# Standard Deviation

The ** standard deviation** measures the spread of the data about the ** mean value**. It is useful in comparing sets of data which may have the same mean but a different range. For example, the mean of the following two is the same: 15, 15, 15, 14, 16 and 2, 7, 14, 22, 30. However, the second is clearly more spread out. If a set has a low standard deviation, the values are not spread out too much.

Just like when working out the mean, the method is different if the data is given to you in groups.

This video shows you how to calculate the Standard Deviation.

**Non-Grouped Data**

Non-grouped data is just a list of values. The standard deviation is given by the formula:

s means 'standard deviation'.

S means 'the sum of'.

means 'the mean'

**Example**

Find the standard deviation of 4, 9, 11, 12, 17, 5, 8, 12, 14

First work out the mean: 10.222

Now, subtract the mean individually from each of the numbers given and square the result. This is equivalent to the (x -

)² step. x refers to the values given in the question.

x | 4 | 9 | 11 | 12 | 17 | 5 | 8 | 12 | 14 |

(x -
Image
) |
38.7 | 1.49 | 0.60 | 3.16 | 45.9 | 27.3 | 4.94 | 3.16 | 14.3 |

Now add up these results (this is the 'sigma' in the formula): 139.55

Divide by n. n is the number of values, so in this case is 9. This gives us: 15.51

And finally, square root this: __3.94__

The standard deviation can usually be calculated much more easily with a calculator and this may be acceptable in some exams. On my calculator, you go into the standard deviation mode (mode '.'). Then type in the first value, press 'data', type in the second value, press 'data'. Do this until you have typed in all the values, then press the standard deviation button (it will probably have a lower case sigma on it). Check your calculator's manual to see how to calculate it on yours.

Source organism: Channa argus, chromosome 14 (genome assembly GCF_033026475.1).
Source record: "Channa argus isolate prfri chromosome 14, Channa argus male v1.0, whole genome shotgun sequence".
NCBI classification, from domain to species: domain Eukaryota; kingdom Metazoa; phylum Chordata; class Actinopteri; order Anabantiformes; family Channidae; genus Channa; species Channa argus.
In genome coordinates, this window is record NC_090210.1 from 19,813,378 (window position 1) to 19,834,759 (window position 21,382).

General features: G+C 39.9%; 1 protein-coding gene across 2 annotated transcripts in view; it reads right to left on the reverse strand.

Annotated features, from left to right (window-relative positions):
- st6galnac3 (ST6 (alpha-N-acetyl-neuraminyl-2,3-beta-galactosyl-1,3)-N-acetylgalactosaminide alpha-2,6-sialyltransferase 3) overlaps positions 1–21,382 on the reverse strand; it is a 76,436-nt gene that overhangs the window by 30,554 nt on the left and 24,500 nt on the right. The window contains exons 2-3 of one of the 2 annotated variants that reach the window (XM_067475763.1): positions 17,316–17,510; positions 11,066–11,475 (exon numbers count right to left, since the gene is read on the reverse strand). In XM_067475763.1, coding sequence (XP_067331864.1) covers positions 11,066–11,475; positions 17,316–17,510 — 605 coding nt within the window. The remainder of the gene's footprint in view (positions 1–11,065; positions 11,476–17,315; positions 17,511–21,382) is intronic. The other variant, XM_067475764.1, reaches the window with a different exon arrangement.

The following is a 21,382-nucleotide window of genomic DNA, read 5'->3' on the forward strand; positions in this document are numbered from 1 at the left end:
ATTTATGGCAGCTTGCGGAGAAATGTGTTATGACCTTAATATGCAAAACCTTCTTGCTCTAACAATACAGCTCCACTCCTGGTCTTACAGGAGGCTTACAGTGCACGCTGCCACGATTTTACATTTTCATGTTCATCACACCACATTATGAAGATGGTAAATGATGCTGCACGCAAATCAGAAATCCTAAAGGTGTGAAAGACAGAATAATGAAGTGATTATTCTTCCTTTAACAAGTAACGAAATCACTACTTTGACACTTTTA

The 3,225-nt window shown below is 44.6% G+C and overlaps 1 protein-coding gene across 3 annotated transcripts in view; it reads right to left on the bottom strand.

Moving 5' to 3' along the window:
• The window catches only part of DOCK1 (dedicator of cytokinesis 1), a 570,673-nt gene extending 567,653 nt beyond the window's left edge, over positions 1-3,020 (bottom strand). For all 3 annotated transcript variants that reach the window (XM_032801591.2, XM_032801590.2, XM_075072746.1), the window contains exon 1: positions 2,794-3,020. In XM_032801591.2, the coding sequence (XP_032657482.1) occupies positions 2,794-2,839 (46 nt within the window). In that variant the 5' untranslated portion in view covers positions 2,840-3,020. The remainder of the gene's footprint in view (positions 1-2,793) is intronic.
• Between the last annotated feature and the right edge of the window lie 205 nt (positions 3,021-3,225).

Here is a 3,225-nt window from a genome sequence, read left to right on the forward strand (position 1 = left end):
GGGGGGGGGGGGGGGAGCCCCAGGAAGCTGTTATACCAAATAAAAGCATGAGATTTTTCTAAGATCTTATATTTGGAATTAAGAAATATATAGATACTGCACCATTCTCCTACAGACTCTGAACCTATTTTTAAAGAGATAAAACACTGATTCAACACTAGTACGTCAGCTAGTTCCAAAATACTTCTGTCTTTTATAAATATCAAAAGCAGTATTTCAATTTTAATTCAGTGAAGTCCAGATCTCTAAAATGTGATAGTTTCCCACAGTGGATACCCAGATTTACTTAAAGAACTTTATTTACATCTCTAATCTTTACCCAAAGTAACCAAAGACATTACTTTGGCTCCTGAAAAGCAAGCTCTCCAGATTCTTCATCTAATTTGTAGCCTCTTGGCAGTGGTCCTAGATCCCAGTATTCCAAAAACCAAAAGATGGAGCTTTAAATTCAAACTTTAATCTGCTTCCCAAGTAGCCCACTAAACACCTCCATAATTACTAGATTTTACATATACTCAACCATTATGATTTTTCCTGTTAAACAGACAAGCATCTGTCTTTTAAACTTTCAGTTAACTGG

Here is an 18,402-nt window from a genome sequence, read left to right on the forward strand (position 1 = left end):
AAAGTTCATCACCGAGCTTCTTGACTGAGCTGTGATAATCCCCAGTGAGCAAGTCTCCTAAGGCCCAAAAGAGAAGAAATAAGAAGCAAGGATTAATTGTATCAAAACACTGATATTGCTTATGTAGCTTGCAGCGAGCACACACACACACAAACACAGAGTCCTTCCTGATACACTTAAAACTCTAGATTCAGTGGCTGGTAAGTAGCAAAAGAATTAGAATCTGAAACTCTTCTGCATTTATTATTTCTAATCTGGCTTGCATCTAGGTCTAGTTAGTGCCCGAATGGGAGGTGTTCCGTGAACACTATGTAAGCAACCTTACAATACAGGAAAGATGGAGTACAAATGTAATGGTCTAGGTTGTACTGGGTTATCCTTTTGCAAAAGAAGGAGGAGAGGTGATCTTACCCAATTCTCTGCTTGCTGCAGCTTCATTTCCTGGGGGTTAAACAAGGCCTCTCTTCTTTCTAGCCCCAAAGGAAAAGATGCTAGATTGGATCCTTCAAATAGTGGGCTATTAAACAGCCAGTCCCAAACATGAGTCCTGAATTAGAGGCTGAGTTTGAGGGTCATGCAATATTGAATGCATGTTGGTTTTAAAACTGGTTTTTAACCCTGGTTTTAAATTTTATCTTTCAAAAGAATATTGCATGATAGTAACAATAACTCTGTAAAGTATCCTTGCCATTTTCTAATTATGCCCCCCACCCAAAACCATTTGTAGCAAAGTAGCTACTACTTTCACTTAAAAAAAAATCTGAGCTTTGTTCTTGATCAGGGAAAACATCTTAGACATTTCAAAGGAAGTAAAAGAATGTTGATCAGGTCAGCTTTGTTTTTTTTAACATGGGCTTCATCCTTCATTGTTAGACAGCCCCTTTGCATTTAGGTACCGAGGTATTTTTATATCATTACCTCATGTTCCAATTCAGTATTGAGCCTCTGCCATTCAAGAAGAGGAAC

NB: If you have a set of numbers (e.g. 1, 5, 2, 7, 3, 5 and 3), if each number is increased by the same amount (e.g. to 3, 7, 4, 9, 5, 7 and 5), the standard deviation will be the same and the mean will have increased by the amount each of the numbers were increased by (2 in this case). This is because the standard deviation measures the spread of the data. Increasing each of the numbers by 2 does not make the numbers any more spread out, it just shifts them all along.

**Grouped Data**

When dealing with grouped data, such as the following:

x |
f |

4 | 9 |

5 | 14 |

6 | 22 |

7 | 11 |

8 | 17 |

the formula for standard deviation becomes:

Try working out the standard deviation of the above data. You should get an answer of 1.32 .

You may be given the data in the form of groups, such as:

Number |
Frequency |

3.5 - 4.5 | 9 |

4.5 - 5.5 | 14 |

5.5 - 6.5 | 22 |

6.5 - 7.5 | 11 |

7.5 - 8.5 | 17 |

In such a circumstance, x is the midpoint of groups.